yes I have and it is beyond words. on a side note where I live a couple years back the water smelled like bleach just turning on the water. for the first time in my life I called the water department (and they answered the phone) 5 minutes later I got a call from a chemist from the department, he explained they were flushing the lines and they use a molecular structure with the equivalent of "bleach" or something like that. it does not effect humans and pets. I looked it up on the internet and it was true.(I always trust but verify) I did not drink the tap water for those two days but I did use the shower. another time I had a water issue on the weekend I called the water department and the police answered, I said I was calling the water department not sure I must have miss dialed...they said non emergency dispatch answers for the water dept after hours and weekends. I said ok never mind , they said no this is our job and asked the problem I told them they followed up called me back and called every 2-3 hours to make sure the problem was fixed. the point is that I do not live in beverly hills, I do not have a lot of money, I am not famous..and in my city they care and do it right. what is happening in flint should not even happen in the 3rd world and it seems like nobody who is charge really cares or it would have never been allowed to happen in the first place.
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  • OnwardOnward 2888 replies77 discussionsRegistered User Posts: 2,965 Senior Member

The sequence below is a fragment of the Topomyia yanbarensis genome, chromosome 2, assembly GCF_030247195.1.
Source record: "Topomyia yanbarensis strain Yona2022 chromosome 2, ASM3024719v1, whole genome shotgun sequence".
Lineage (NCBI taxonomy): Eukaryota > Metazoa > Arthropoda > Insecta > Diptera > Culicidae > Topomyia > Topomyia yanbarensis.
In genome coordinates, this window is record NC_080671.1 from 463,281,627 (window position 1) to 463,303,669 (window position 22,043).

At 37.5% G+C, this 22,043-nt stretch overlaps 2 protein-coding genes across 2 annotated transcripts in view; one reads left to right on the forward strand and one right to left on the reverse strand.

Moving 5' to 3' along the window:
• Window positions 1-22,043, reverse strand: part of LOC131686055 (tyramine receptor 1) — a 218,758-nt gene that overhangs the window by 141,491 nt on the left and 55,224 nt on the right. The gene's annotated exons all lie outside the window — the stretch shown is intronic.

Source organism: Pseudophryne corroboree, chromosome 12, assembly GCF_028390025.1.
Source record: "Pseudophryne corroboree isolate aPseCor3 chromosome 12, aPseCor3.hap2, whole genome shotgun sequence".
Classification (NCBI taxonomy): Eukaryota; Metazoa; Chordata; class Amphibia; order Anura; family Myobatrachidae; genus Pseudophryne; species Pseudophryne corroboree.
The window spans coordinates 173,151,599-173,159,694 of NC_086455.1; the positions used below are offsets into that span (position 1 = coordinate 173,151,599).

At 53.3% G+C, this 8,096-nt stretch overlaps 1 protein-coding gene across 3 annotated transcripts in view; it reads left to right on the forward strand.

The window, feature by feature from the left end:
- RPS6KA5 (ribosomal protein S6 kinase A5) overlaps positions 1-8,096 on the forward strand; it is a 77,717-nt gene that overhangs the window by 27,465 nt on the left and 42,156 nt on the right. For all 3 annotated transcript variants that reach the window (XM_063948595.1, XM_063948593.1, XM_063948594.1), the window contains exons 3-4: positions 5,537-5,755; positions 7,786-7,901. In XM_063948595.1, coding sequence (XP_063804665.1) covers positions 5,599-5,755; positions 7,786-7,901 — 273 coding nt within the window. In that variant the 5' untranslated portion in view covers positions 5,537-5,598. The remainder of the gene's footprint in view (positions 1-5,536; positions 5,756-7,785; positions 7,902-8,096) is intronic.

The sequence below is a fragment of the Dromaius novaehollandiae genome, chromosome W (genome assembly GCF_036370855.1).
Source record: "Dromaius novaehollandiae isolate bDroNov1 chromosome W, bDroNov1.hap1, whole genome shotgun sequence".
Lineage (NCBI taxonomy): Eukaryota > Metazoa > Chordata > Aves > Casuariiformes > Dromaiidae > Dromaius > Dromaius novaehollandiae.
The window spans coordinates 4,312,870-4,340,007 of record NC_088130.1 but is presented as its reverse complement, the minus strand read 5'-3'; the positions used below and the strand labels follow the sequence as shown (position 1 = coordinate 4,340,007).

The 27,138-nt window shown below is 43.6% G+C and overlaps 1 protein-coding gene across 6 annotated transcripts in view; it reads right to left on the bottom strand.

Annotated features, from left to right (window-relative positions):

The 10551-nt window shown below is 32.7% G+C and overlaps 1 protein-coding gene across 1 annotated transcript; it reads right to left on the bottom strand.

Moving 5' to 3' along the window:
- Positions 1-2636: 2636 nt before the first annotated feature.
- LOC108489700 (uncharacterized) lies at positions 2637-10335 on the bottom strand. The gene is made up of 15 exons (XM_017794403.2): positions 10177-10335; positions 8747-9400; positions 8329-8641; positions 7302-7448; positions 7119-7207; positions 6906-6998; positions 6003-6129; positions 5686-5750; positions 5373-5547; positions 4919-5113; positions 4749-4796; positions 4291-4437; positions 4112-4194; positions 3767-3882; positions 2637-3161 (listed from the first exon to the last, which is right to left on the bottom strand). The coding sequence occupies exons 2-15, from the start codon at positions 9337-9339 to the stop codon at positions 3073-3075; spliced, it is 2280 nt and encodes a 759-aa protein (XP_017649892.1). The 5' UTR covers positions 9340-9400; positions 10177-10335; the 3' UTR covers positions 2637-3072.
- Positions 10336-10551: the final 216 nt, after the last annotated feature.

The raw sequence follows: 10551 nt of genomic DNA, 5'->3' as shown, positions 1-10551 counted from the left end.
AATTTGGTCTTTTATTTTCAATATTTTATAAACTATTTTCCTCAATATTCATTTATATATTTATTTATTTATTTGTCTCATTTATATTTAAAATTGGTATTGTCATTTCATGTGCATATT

Maybe now the Flint River will get some attention. Lead in the water isn't good for anyone including the animals and plants that live there.
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  • greenwitchgreenwitch 8623 replies41 discussionsRegistered User Posts: 8,664 Senior Member
    Is the lead in the river water or is the more corrosive river water leaching lead out of the old pipes and fittings?
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  • anomanderanomander 1645 replies4 discussionsRegistered User Posts: 1,649 Senior Member
    Stories like this make me grateful I use a reverse osmosis filter for drinking water. In the past 15 years since we've been using one, there's been local water issues with cysts, various types of contamination, and most recently that ridiculously stupid EPA mine cleanup spill. I trust our water from the pipes 99.9% of the time but it's that 0.1% that'll get you.
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  • IgloooIglooo 7991 replies203 discussionsRegistered User Posts: 8,194 Senior Member
    My water system is the worst. I never thought of drinking tap water without filtering.
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  • movemetoomovemetoo 724 replies11 discussionsRegistered User Posts: 735 Member
    edited December 2015
    Romani, look up Rachel Maddow's coverage of it online, she has covered it extensively and is extremely concerned about the situation.

    I drink from the Detroit water supply, which is very well regulated and have never had a problem with it. It's really inconceivable that Flint decided to go their own way without fully investigating the ramifications beforehand. What seemed like a decision to save a little money has now turned into a disaster for an already struggling city.

    I think there's going to be more to this story in the long run, about who profited from the decision initially.

    edited December 2015
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  • romanigypsyeyesromanigypsyeyes 33158 replies766 discussionsRegistered User Posts: 33,924 Senior Member